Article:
Cemex Rises as U.S. Recovery Bolsters Latin America Gains

Cemex SAB, the largest cement maker in the Americas, reported a narrower fourth-quarter loss as advances in the U.S. and Latin American countries, excluding Mexico, bolstered sales.

The net loss in the final three months of 2013 fell to $255 million from $494 million a year earlier, the Monterrey, Mexico-based company said today. Operating earnings before interest, taxes, depreciation and amortization, a profit measure known as Ebitda, rose 4.2 percent to $642 million, trailing the $655.1 million average analyst estimate.

Cemex is benefiting from a housing comeback in the U.S., where builders began work last year on the most homes since 2007. An 8.3 percent sales increase in the U.S., where it gets 20 percent of revenue, helped boost Ebitda in the country to almost six times the level a year earlier.

“The U.S. was the big winner for them relative to our expectations.” said Todd Vencil, an analyst with Sterne, Agee & Leach Inc., who has a neutral recommendation on Cemex’s American depositary receipts.

Cemex rose 2 percent to 17.10 pesos at the close of trading in Mexico City. Shares have gained 11 percent this year, the second-biggest gain on the benchmark IPC index, which has tumbled 5.7 percent in the same period.

U.S. Gains

In the U.S., Cemex’s Ebitda jumped to $77 million in the fourth quarter from $13 million a year earlier, the company said in a statement. U.S. cement volume may post a high-single-digit percentage gain this year with a similar gain in ready-mix concrete, according to forecasts released by Cemex.

January price increases in Florida and Colorado are showing “favorable traction” and the company will raise prices in other states in April, Cemex Chief Financial Officer Fernando Gonzalez said.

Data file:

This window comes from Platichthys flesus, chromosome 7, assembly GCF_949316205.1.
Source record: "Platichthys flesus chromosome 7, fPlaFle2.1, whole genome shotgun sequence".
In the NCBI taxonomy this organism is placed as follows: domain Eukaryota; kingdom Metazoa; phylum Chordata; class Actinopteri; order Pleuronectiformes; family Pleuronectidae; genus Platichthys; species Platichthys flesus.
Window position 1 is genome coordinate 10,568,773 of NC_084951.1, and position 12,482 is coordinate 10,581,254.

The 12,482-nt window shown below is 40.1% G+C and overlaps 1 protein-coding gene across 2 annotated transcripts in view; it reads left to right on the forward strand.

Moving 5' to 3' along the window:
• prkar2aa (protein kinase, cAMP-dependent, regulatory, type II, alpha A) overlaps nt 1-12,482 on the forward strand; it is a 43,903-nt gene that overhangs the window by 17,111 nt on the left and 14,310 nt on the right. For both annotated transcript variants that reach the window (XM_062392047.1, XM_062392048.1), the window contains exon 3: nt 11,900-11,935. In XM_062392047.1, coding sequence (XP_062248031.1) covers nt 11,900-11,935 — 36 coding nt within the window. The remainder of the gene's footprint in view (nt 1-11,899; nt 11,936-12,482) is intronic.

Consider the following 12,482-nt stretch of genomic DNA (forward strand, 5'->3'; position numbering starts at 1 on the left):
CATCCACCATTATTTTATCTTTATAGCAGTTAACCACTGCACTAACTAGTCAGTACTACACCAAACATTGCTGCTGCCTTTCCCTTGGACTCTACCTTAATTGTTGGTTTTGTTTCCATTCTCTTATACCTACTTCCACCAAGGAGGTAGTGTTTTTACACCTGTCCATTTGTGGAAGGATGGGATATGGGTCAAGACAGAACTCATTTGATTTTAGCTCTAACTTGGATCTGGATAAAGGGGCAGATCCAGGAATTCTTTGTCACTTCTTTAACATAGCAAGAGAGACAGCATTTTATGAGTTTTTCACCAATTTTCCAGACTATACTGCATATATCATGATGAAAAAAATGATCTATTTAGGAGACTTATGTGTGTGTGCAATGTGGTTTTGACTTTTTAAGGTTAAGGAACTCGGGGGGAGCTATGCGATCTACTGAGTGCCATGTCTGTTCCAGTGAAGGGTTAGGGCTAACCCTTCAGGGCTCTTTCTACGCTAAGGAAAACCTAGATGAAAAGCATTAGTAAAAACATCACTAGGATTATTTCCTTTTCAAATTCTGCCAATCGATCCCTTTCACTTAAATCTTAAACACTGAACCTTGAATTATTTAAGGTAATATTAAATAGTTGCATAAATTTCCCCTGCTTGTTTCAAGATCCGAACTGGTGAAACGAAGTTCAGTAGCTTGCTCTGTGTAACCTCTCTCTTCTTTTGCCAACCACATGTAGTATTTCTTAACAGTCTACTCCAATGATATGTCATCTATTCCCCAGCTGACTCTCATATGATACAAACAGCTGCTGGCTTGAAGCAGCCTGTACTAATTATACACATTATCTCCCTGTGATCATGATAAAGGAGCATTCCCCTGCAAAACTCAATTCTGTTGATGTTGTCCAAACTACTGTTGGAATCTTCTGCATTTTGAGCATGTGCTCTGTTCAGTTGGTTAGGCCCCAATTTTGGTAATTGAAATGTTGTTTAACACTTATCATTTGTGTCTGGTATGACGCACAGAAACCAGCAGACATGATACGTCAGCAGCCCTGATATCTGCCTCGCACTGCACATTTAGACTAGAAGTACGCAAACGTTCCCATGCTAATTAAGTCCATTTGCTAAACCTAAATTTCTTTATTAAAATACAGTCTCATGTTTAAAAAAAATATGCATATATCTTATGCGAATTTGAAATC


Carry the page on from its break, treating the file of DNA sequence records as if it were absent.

While Mexico sales in the fourth quarter fell 5.6 percent to $785 million from the year-ago period, demand improved compared with the third quarter, Gonzalez said. Mexico generated more Ebitda for Cemex than any other market last year.

“Declines in this country represent an important impact for the company’s overall results,” Fernando Bolanos, an analyst with Monex Casa de Bolsa who has a buy recommendation on the shares, said in a telephone interview from Mexico City. “In Mexico, we don’t expect volumes to improve until the third quarter of this year.”

Mexico Comeback

Mexico is already showing signs of a rebound, Gonzalez said, after last year’s 8 percent decline in Cemex’s cement sales by volume in its home market. Government spending on building projects accelerated late last year and Cemex’s cement volume in Mexico will probably expand in 2014, boosted by public works, industrial construction and do-it-yourself homebuilders.

“Our cement volumes for 2014 should grow in the mid-single-digits driven by a higher emphasis on infrastructure spending” in Mexico, he said.

Cemex’s revenue in South America, Central America and the Caribbean climbed 11 percent. Operating Ebitda in the region rose 15 percent to $183 million.

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